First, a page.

Farm Talk

Crops

April 23, 2013

Wildcat Extension Report: Can gypsum fix what ails your soil?

Parsons, Kansas — A man much wiser than me once said that the easiest way to change your soil is to move. Unfortunately, this is not always an option for most producers. Soils in southeast Kansas are classified, in general, to be heavy clay soils. On possible soil amendment that may help alleviate some of the issues caused by clay soils is gypsum (calcium sulfate dihydrate for the chemistry know-it-alls).

How does gypsum alter the soil? Potentially, it can improve soil aggregation. This simply means making larger particles of soil with better structure. Soils with better aggregation have improved water infiltration and a lower risk of runoff and erosion. Gypsum can also, potentially, lower aluminum toxicity in acidic soils and is a source of the essential plant nutrients calcium and sulfur.

DeAnn Presley, Kansas State University Soil Management specialist conducted a study near Marion, Kan. Across her study, five treatment levels were used. Before planting, 0, 0.5, 2.15, 4.30, and 8.60 tons per acre of mined gypsum were applied to the no-till grain sorghum field.

Prior to applying the amendment, soil samples were taken to get an accurate idea of how the added gypsum affected the field. Specifically, they wanted to know the level of cation (positively charged ions) concentrations. At harvest, grain yield, grain nitrogen and sulfur content were measured. After grain harvest, more soil samples were taken to measure stability. Also, they measured fertility components including pH, potassium, calcium, and sodium as well as the soil’s cation exchange capacity (a measure of how many cations a soil can hold).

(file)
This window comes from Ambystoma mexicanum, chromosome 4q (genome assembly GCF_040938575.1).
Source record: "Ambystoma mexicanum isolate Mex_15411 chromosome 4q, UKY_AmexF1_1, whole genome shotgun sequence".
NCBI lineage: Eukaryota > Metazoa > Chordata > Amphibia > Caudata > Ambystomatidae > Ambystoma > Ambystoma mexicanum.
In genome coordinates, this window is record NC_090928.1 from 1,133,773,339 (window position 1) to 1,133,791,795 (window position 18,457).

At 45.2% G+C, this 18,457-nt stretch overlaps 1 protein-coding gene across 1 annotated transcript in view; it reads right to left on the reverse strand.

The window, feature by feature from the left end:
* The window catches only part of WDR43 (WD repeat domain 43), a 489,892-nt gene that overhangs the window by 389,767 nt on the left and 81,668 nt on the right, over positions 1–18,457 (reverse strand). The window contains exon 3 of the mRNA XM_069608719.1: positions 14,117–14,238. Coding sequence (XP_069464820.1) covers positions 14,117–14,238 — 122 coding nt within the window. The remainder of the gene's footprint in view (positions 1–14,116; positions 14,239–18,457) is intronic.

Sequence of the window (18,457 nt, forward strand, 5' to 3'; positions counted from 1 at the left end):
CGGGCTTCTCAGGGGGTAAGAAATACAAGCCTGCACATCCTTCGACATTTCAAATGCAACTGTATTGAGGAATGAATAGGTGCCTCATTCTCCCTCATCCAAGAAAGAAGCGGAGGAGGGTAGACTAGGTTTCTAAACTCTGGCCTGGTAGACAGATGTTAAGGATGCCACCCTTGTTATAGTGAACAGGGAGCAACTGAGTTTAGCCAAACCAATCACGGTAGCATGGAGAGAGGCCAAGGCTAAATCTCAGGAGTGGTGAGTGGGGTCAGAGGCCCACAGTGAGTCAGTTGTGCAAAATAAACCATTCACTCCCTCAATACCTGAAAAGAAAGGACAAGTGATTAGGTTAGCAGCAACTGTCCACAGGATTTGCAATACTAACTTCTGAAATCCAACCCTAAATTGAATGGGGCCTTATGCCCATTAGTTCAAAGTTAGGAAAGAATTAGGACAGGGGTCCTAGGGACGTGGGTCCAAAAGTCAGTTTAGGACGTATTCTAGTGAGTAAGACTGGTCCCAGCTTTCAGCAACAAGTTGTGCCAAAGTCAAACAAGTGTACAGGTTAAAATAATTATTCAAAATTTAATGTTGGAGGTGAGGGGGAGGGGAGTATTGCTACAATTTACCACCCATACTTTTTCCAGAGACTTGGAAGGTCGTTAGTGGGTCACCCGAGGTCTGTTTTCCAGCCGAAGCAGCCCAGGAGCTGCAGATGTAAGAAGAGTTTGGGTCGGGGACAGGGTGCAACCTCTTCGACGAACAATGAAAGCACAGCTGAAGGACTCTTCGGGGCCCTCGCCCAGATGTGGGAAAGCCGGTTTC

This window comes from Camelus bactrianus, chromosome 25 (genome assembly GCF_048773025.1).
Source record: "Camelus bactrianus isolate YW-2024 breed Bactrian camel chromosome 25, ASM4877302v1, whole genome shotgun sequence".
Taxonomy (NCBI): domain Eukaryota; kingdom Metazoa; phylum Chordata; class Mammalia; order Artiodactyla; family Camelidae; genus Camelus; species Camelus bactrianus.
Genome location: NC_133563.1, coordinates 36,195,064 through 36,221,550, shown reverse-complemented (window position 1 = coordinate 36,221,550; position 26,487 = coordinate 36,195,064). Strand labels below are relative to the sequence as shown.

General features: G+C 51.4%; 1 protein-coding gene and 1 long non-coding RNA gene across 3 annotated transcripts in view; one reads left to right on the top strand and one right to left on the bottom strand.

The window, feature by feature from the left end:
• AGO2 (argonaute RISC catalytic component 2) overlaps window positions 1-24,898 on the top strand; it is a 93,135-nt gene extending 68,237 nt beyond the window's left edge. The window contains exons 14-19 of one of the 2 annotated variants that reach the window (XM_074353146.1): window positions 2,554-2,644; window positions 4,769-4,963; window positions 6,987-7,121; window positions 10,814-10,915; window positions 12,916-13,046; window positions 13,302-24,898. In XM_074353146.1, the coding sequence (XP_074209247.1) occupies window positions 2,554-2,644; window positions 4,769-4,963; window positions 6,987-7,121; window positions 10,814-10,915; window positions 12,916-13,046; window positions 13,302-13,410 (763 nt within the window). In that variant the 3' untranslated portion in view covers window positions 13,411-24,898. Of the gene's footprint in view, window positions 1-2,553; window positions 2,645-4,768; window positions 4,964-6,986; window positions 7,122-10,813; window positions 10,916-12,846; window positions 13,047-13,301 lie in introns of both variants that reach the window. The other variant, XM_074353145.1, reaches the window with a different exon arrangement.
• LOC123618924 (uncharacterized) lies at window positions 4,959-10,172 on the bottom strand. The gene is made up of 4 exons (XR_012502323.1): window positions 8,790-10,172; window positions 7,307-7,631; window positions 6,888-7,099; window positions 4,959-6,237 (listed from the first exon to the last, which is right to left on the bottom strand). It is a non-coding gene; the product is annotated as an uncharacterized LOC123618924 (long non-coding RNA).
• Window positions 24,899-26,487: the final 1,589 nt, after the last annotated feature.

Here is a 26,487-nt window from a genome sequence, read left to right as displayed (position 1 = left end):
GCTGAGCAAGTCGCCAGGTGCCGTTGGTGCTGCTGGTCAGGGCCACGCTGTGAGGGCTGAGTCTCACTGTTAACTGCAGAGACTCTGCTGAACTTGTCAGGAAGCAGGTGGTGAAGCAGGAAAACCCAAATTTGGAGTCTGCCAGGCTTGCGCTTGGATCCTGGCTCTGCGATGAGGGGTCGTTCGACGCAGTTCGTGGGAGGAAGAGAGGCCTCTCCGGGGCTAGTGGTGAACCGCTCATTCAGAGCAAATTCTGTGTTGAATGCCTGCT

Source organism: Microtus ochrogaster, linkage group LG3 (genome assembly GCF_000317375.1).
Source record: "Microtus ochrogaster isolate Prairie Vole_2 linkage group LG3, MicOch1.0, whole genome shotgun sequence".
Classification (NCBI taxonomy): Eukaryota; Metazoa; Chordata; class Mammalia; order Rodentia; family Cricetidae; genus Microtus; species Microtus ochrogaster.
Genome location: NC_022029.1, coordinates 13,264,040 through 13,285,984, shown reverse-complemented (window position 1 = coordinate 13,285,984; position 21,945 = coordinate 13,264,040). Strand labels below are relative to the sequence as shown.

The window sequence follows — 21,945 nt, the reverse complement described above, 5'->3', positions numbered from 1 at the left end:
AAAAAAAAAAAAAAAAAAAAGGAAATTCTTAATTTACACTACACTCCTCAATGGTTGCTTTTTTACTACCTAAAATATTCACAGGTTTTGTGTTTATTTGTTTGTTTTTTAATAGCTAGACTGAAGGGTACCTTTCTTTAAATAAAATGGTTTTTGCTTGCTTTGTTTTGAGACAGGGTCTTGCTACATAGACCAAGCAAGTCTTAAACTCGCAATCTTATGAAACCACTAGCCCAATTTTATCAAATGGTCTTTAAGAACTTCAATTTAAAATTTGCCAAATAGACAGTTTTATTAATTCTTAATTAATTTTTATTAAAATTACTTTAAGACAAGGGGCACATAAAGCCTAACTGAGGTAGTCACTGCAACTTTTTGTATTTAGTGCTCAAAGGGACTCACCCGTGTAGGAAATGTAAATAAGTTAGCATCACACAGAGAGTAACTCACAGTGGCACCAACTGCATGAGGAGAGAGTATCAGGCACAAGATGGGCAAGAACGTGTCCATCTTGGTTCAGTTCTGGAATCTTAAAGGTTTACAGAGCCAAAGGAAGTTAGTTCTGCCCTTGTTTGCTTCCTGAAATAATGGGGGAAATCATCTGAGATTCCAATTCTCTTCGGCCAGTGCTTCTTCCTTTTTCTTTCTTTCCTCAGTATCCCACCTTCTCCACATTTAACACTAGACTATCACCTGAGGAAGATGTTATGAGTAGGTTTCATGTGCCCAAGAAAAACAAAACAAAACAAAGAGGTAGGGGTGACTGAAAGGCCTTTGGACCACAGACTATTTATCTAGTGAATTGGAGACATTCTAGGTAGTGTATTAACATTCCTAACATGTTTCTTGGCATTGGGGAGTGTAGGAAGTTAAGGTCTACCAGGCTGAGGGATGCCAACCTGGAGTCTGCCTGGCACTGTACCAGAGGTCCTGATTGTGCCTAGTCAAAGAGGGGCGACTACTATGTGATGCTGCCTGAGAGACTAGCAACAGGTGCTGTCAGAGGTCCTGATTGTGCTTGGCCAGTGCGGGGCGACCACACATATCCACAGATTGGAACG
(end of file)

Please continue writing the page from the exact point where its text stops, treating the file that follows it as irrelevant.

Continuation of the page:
As stated before, gypsum potentially can improve aggregation. Results from this study show that the highest level of gypsum (8.6 tons per acre) increased the number of large particles to a statistically significant amount higher than the other levels and reduced the amount of small particles to a statistically significant lower amount.

As expected, gypsum did not have any impact on the soil pH and increased the calcium concentration in the soil. However, there was no statistical difference in the grain levels of nitrogen or sulfur and, most importantly, no difference in yield.

It must be pointed out that these results came from a one year study. The potential benefits from applying gypsum may take more time to make the impact desired. For more information about gypsum, search for Gypsum as an Agricultural Amendment, by L. Chen and W.A. Dick of Ohio State University Extension.

If you are interested in participating in a gypsum research study on your farm please let me know. Additional research is being conducted and volunteers are needed. If you have questions or would like more information, please call me at the office 620-724-8233, or e-mail me at jcoltrain@ksu.edu, or visit the Wildcat Extension District website at www.wil dcatdistrict.ksu.edu. £

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